During his studies in the French National school of Photography (Arles) and National School of Fine Arts (Paris), Mindaugas Kavaliauskas was inspired by the photographic documentary work of Walker Evans, and particularly, a book by another photographer Paul Strand and Cesare Zavattini “Un Paese”, which depicted the transitory life of a small village of Luzzara. Having spent about four years in France, USA and Switzerland, Mindaugas Kavaliauskas was invited to visit Kražiai, where a friend of him, a priest was serving as the parish dean. Eager to work back in Lithuania, the photographer found a situation which reminded him of the Luzzara of Paul Strand, depicted 50 years earlier - changing economic conditions, aging community. But in Kražiai this was topped by the beginning of preparations to the 750th anniversary of founding of Kražiai. Reconstruction of the only remaining church, of the Renaissance epoque college.
Behind the image of the glorious past, Mindaugas Kavaliauskas found a colourful community of Kražiai. Milk, as the blood of local economy enrolled most of population in its working cycle. Teenagers earned for their mobile accounts by working the hay, while families struggled their way to Europe by selling tons of milk for unbelievably low price, as they considered it. Religious festivities of Saint Roche, attracting Kražiai people from all over the world, revealed the strong identity and pride. Historical paradoxes, like for example, a former NKVD house serving nowadays as a restaurant, and hosting funeral dinners, generated varieties of points of view on civic, and historical matters. Young guys and families leaving to work abroad and almost every day happening funerals emphasized the few of the young families starting their life in the middle of social nowhere. Numerous social groups – choirs, youth clubs, senior clubs, Christmas checkers competitions and other events proved the locals to be culturally implicated.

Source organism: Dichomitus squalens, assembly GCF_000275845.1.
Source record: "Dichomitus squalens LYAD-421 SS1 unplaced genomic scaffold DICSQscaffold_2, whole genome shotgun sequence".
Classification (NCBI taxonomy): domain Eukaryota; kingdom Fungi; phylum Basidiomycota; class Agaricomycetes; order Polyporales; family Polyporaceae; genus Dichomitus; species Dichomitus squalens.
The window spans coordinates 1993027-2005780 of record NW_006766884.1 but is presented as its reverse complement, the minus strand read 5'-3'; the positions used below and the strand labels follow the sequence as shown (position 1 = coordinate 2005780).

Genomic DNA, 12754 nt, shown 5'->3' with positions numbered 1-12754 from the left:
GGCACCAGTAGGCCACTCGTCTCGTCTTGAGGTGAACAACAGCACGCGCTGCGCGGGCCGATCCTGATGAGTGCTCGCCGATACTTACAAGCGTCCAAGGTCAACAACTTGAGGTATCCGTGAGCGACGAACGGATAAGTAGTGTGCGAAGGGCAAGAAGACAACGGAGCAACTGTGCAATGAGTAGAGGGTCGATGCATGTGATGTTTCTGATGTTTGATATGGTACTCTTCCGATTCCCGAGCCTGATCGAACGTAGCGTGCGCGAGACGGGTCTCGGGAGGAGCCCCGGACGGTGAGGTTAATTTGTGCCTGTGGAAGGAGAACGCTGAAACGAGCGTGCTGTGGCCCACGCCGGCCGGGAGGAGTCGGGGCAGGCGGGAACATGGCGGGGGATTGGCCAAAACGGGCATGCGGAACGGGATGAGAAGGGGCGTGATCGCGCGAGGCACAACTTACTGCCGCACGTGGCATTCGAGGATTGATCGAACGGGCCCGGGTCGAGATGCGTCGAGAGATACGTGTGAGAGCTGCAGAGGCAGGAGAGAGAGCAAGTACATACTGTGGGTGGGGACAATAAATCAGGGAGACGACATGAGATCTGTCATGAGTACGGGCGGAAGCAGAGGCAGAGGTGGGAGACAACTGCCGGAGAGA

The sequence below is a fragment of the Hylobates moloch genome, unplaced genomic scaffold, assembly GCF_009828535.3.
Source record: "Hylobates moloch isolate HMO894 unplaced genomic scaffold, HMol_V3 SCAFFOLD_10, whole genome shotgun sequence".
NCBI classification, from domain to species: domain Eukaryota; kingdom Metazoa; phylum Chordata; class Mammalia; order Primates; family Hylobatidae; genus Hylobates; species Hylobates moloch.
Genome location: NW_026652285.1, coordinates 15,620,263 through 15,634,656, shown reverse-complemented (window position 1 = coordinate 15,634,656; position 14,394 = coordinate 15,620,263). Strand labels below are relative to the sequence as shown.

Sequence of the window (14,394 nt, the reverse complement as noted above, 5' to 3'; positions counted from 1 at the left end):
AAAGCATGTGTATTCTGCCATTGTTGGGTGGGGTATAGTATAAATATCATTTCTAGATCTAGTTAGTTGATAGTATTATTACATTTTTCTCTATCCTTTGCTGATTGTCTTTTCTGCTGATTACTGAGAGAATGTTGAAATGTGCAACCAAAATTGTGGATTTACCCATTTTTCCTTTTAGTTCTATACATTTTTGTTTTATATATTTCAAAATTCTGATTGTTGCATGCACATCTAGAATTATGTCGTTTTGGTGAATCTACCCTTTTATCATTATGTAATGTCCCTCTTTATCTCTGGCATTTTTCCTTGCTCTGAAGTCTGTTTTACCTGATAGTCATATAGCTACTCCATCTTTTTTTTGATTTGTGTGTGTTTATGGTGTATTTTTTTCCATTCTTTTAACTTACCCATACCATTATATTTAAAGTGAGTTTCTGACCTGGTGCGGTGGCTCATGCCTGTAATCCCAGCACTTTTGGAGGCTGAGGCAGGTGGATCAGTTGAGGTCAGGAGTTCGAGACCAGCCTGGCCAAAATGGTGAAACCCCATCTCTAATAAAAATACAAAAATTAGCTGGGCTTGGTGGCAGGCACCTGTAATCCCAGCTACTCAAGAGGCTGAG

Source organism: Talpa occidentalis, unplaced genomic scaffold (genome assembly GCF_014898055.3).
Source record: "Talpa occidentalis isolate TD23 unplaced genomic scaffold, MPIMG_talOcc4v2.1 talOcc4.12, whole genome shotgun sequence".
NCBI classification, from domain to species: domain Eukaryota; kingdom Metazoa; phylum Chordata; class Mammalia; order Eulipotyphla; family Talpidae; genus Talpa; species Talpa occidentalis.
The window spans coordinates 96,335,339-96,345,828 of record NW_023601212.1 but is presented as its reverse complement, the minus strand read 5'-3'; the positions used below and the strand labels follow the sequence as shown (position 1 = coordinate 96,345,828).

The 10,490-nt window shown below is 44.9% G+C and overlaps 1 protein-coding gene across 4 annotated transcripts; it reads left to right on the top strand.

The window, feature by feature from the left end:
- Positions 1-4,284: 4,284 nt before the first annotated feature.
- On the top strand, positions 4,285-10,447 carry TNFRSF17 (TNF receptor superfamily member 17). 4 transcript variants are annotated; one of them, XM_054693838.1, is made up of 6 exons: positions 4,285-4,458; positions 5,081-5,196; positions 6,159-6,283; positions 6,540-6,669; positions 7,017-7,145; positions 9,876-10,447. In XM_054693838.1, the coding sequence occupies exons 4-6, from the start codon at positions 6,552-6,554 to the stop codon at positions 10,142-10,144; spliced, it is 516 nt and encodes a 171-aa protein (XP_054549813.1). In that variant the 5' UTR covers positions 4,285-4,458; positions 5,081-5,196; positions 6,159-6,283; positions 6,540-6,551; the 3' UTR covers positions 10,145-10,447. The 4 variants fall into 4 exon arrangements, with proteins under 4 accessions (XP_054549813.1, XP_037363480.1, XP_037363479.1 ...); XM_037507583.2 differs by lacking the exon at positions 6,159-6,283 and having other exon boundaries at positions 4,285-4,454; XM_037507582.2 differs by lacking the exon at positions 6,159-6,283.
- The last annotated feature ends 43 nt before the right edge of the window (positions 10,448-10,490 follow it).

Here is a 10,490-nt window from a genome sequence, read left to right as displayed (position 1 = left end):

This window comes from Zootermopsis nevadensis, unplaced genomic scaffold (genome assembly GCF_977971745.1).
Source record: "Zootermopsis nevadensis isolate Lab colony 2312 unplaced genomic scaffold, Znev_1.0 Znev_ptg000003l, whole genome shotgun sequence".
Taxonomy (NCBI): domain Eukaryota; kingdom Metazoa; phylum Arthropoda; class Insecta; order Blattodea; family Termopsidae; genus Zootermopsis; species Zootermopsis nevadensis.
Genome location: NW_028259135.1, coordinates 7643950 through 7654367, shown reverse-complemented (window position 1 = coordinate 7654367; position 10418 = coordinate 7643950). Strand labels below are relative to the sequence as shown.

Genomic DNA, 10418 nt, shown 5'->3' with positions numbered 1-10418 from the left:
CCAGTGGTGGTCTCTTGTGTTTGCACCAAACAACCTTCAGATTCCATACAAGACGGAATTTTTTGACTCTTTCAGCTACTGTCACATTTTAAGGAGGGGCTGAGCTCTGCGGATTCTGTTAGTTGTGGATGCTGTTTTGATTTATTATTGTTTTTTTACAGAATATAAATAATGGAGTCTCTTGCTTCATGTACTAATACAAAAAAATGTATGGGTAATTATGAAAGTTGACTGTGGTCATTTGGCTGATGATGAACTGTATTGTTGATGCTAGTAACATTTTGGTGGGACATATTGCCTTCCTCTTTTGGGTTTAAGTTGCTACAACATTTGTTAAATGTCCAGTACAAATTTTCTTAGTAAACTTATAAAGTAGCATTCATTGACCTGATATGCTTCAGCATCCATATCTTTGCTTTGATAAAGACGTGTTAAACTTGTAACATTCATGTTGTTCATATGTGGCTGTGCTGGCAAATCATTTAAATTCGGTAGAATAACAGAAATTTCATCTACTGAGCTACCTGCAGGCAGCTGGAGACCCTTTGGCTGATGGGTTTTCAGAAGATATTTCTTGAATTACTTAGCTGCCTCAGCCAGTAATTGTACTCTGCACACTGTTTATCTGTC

The Lithuanian School of Photography, which emerged in the 1960s, has been considered as the most influential photographic style of the Eastern and Central Europe, bears particular respect to the photography of country communities. Contrarily to its typical exaggerated point of view and that of the last wave of 20th century photography of European countryside, Mindaugas Kavaliauskas decided to avoid some extremities: the romantic imagery of religious life and the brutal representation of an eternally drunk and desperate province life. Consequently, this became a sober photographic vision, constructed from the perspective of typical situations and having rare apparitions of the decisive moment.
Aided by his wife, sociologist Kristina Juraite, Mindaugas Kavaliauskas not only took pictures, but also recorded stories and points of views of Kražiai people on kilometres of audio tape. Photographer's intention to create several portraits turned into a long term project that started in the autumn of 2001 and continues up till now. Even though the ultimate shape of A Portrait of Kražiai is in following the time flow. People who posed for portraits and shared their experience were fading, babies were becoming children, ruins of 17th century college standing up to a palaces, summers were to hiding under winter snow. Mindaugas Kavaliauskas exhibits the photographs of the series quite extensively.
Portrait of Kražiai was on display at museums, galleries, in Lithuania: Vilnius, Kaunas, Klaipėda, Kupiškis, Panevėžys, Druskininkai, Kražiai, also abroad – in photo museums, photo festivals, galleries, culture centres in Finland, Sweden, Poland, Russia, Germany, France, Netherlands, Switzerland, China, Australia.
At the end of 2009, a book “Portrait of Kražiai” (23 cm x30 cm, 152 p., 141 photographs, hardcover) was published by „Šviesos raštas“, Kaunas, Lithuania.
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